Without further ado, here is my review of my COMC purchase.
Website Ease of Use – 5 out of 5: As many of you may know, I am a professional web designer, so I tend to scrutinize sites more than your average card collector. But this is a review of my overall experience of ordering from COMC, and not just their website.
COMC’s new website was intuitive and easy to use. At the top is a big search box so you can type in what you are looking for; a MUST on any retail website.
Search results show up quickly, and you can easily click on any keywords you initially searched for to see more cards of a given player, set or year. You can also filter for rookie, memorabilia, autographed or serial-numbered cards.
The list view pages–where you see all cards of a player, set or year–are well-designed and offer multiple viewing options to suit your web browsing habits. COMC defaults to a left-to-right gallery view, but you can easily toggle to a top-down list view, a thumbnails-only view and a text-only view.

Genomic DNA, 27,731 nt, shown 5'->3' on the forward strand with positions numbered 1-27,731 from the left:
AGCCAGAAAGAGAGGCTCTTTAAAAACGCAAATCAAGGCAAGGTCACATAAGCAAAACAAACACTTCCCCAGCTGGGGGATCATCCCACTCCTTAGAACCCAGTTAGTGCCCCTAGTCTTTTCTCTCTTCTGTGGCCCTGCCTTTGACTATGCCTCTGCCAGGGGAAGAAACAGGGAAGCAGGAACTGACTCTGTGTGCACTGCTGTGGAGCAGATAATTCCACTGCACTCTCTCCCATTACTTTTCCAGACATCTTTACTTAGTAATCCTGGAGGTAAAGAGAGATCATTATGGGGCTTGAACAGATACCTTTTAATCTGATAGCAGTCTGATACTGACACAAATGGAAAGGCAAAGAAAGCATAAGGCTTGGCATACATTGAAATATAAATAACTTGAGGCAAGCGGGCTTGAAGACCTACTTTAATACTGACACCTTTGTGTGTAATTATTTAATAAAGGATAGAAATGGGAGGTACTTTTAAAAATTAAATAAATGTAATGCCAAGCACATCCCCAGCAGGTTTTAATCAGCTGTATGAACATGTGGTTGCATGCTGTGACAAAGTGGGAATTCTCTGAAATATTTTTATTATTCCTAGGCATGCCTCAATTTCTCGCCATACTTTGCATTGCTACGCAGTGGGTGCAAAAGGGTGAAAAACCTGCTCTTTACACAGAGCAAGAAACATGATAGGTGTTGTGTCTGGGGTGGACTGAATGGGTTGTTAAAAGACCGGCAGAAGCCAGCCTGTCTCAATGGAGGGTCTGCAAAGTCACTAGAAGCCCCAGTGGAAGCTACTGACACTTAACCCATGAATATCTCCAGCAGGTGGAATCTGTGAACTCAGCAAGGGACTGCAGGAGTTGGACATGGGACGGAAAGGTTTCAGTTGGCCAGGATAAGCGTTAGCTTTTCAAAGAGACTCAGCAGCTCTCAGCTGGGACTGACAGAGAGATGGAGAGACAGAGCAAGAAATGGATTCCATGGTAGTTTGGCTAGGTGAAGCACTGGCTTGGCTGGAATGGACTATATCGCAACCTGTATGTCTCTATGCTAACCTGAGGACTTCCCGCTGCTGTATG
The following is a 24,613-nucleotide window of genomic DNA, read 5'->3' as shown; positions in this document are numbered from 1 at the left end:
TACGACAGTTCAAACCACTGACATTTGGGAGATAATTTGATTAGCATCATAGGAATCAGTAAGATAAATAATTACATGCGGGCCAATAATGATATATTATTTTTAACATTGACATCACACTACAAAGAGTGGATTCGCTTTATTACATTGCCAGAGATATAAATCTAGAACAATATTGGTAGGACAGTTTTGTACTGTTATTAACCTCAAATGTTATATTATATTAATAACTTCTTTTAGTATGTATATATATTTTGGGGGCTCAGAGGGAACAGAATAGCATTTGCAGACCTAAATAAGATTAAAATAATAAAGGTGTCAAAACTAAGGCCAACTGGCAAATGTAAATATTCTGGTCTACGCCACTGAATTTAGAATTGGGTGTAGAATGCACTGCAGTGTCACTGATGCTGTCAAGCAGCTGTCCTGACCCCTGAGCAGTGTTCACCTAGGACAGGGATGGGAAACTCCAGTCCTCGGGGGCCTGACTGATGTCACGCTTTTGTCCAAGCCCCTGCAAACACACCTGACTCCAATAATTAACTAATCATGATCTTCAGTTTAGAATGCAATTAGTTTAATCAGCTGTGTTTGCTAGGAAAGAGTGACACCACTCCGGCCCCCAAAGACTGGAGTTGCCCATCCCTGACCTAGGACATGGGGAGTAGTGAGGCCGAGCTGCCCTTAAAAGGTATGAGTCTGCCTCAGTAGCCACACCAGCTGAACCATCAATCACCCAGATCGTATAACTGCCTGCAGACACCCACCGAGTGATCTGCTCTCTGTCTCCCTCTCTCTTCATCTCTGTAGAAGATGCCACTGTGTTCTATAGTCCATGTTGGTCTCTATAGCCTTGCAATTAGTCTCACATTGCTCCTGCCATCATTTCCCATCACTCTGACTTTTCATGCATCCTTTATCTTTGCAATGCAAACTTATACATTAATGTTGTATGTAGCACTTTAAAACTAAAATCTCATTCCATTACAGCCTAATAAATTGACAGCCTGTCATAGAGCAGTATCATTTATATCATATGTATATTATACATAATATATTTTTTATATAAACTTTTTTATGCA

Pages default to 12 results per page–too low, in my opinion–but you can easily change this to up to 100 items per page. Items can be sorted by price, book value, release year, print run or card number.
Speaking of which, COMC lists the cards in proper numeric order. For example, the Beckett Marketplace will list card 1, then cards 10-19, then cards 100-199, then card 2, then cards 20-29, then cards 200-299, and so forth. This always annoyed me greatly, so I am thankful that COMC orders the cards the way they should be.
Prices – 3 out of 5: Look for any card on COMC, and chances are you will find multiple sellers offering the same card at very different prices. For example, a 1990-91 O-Pee-Chee Premier Jaromir Jagr rookie card–ungraded–ranges from $4.73 to $8.00. Some dealers opted to discount their cards by 20% or more on Black Friday, while others did not.